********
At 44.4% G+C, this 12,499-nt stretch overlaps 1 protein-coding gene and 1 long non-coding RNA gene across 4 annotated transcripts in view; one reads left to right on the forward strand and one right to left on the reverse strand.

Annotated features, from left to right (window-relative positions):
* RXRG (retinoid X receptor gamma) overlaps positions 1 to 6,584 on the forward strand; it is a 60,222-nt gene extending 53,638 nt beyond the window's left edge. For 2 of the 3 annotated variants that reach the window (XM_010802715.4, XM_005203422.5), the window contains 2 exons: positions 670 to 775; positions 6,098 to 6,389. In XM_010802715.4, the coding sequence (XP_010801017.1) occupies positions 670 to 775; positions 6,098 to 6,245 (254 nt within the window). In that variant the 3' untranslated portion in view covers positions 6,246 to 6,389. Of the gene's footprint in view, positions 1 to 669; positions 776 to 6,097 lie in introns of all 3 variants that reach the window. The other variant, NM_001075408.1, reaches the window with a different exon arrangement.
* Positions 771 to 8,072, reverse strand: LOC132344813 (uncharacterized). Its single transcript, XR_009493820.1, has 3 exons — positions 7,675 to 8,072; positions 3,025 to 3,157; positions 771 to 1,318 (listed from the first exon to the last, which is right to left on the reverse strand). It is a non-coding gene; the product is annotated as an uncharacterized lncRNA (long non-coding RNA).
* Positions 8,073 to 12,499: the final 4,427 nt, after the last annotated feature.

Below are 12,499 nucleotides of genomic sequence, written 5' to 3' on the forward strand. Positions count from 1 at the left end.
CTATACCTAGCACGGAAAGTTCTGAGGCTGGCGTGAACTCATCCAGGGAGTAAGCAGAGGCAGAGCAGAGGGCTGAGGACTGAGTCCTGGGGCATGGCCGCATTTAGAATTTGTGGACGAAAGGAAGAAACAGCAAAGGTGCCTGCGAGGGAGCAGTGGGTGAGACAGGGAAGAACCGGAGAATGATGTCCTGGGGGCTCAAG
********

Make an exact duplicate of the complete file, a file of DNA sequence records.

At 44.4% G+C, this 12,499-nt stretch overlaps 1 protein-coding gene and 1 long non-coding RNA gene across 4 annotated transcripts in view; one reads left to right on the forward strand and one right to left on the reverse strand.

Annotated features, from left to right (window-relative positions):
* RXRG (retinoid X receptor gamma) overlaps positions 1 to 6,584 on the forward strand; it is a 60,222-nt gene extending 53,638 nt beyond the window's left edge. For 2 of the 3 annotated variants that reach the window (XM_010802715.4, XM_005203422.5), the window contains 2 exons: positions 670 to 775; positions 6,098 to 6,389. In XM_010802715.4, the coding sequence (XP_010801017.1) occupies positions 670 to 775; positions 6,098 to 6,245 (254 nt within the window). In that variant the 3' untranslated portion in view covers positions 6,246 to 6,389. Of the gene's footprint in view, positions 1 to 669; positions 776 to 6,097 lie in introns of all 3 variants that reach the window. The other variant, NM_001075408.1, reaches the window with a different exon arrangement.
* Positions 771 to 8,072, reverse strand: LOC132344813 (uncharacterized). Its single transcript, XR_009493820.1, has 3 exons — positions 7,675 to 8,072; positions 3,025 to 3,157; positions 771 to 1,318 (listed from the first exon to the last, which is right to left on the reverse strand). It is a non-coding gene; the product is annotated as an uncharacterized lncRNA (long non-coding RNA).
* Positions 8,073 to 12,499: the final 4,427 nt, after the last annotated feature.

Below are 12,499 nucleotides of genomic sequence, written 5' to 3' on the forward strand. Positions count from 1 at the left end.
CTATACCTAGCACGGAAAGTTCTGAGGCTGGCGTGAACTCATCCAGGGAGTAAGCAGAGGCAGAGCAGAGGGCTGAGGACTGAGTCCTGGGGCATGGCCGCATTTAGAATTTGTGGACGAAAGGAAGAAACAGCAAAGGTGCCTGCGAGGGAGCAGTGGGTGAGACAGGGAAGAACCGGAGAATGATGTCCTGGGGGCTCAAG